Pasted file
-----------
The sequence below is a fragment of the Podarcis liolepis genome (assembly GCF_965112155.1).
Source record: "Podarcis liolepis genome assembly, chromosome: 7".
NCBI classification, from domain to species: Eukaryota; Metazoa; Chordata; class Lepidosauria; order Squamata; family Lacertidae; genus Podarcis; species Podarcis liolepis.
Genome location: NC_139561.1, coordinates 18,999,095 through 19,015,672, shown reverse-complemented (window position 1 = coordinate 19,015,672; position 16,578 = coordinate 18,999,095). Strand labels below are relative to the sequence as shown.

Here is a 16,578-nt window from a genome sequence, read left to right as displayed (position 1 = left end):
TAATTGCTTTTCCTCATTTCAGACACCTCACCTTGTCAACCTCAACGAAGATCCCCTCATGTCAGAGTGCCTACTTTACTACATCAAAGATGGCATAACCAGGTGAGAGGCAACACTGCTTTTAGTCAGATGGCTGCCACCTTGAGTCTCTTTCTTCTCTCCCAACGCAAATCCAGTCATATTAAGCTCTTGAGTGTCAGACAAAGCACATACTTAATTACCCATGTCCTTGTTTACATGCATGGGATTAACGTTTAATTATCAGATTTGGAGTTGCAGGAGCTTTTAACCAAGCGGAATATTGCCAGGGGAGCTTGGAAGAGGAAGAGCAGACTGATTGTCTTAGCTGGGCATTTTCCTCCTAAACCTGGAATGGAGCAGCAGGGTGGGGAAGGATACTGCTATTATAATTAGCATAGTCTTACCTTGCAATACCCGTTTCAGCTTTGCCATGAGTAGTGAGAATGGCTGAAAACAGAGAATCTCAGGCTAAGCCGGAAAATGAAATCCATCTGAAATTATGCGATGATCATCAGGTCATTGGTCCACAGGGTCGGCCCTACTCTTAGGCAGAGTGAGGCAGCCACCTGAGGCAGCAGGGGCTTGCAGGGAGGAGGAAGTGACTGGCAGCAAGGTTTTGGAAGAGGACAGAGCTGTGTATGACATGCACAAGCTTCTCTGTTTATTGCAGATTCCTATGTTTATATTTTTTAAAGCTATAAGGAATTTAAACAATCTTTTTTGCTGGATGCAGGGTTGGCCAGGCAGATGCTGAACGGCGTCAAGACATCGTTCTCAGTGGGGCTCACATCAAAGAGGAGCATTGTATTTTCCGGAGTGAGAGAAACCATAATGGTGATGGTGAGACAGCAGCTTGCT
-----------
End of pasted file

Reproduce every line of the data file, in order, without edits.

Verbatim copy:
The sequence below is a fragment of the Podarcis liolepis genome (assembly GCF_965112155.1).
Source record: "Podarcis liolepis genome assembly, chromosome: 7".
NCBI classification, from domain to species: Eukaryota; Metazoa; Chordata; class Lepidosauria; order Squamata; family Lacertidae; genus Podarcis; species Podarcis liolepis.
Genome location: NC_139561.1, coordinates 18,999,095 through 19,015,672, shown reverse-complemented (window position 1 = coordinate 19,015,672; position 16,578 = coordinate 18,999,095). Strand labels below are relative to the sequence as shown.

Here is a 16,578-nt window from a genome sequence, read left to right as displayed (position 1 = left end):
TAATTGCTTTTCCTCATTTCAGACACCTCACCTTGTCAACCTCAACGAAGATCCCCTCATGTCAGAGTGCCTACTTTACTACATCAAAGATGGCATAACCAGGTGAGAGGCAACACTGCTTTTAGTCAGATGGCTGCCACCTTGAGTCTCTTTCTTCTCTCCCAACGCAAATCCAGTCATATTAAGCTCTTGAGTGTCAGACAAAGCACATACTTAATTACCCATGTCCTTGTTTACATGCATGGGATTAACGTTTAATTATCAGATTTGGAGTTGCAGGAGCTTTTAACCAAGCGGAATATTGCCAGGGGAGCTTGGAAGAGGAAGAGCAGACTGATTGTCTTAGCTGGGCATTTTCCTCCTAAACCTGGAATGGAGCAGCAGGGTGGGGAAGGATACTGCTATTATAATTAGCATAGTCTTACCTTGCAATACCCGTTTCAGCTTTGCCATGAGTAGTGAGAATGGCTGAAAACAGAGAATCTCAGGCTAAGCCGGAAAATGAAATCCATCTGAAATTATGCGATGATCATCAGGTCATTGGTCCACAGGGTCGGCCCTACTCTTAGGCAGAGTGAGGCAGCCACCTGAGGCAGCAGGGGCTTGCAGGGAGGAGGAAGTGACTGGCAGCAAGGTTTTGGAAGAGGACAGAGCTGTGTATGACATGCACAAGCTTCTCTGTTTATTGCAGATTCCTATGTTTATATTTTTTAAAGCTATAAGGAATTTAAACAATCTTTTTTGCTGGATGCAGGGTTGGCCAGGCAGATGCTGAACGGCGTCAAGACATCGTTCTCAGTGGGGCTCACATCAAAGAGGAGCATTGTATTTTCCGGAGTGAGAGAAACCATAATGGTGATGGTGAGACAGCAGCTTGCT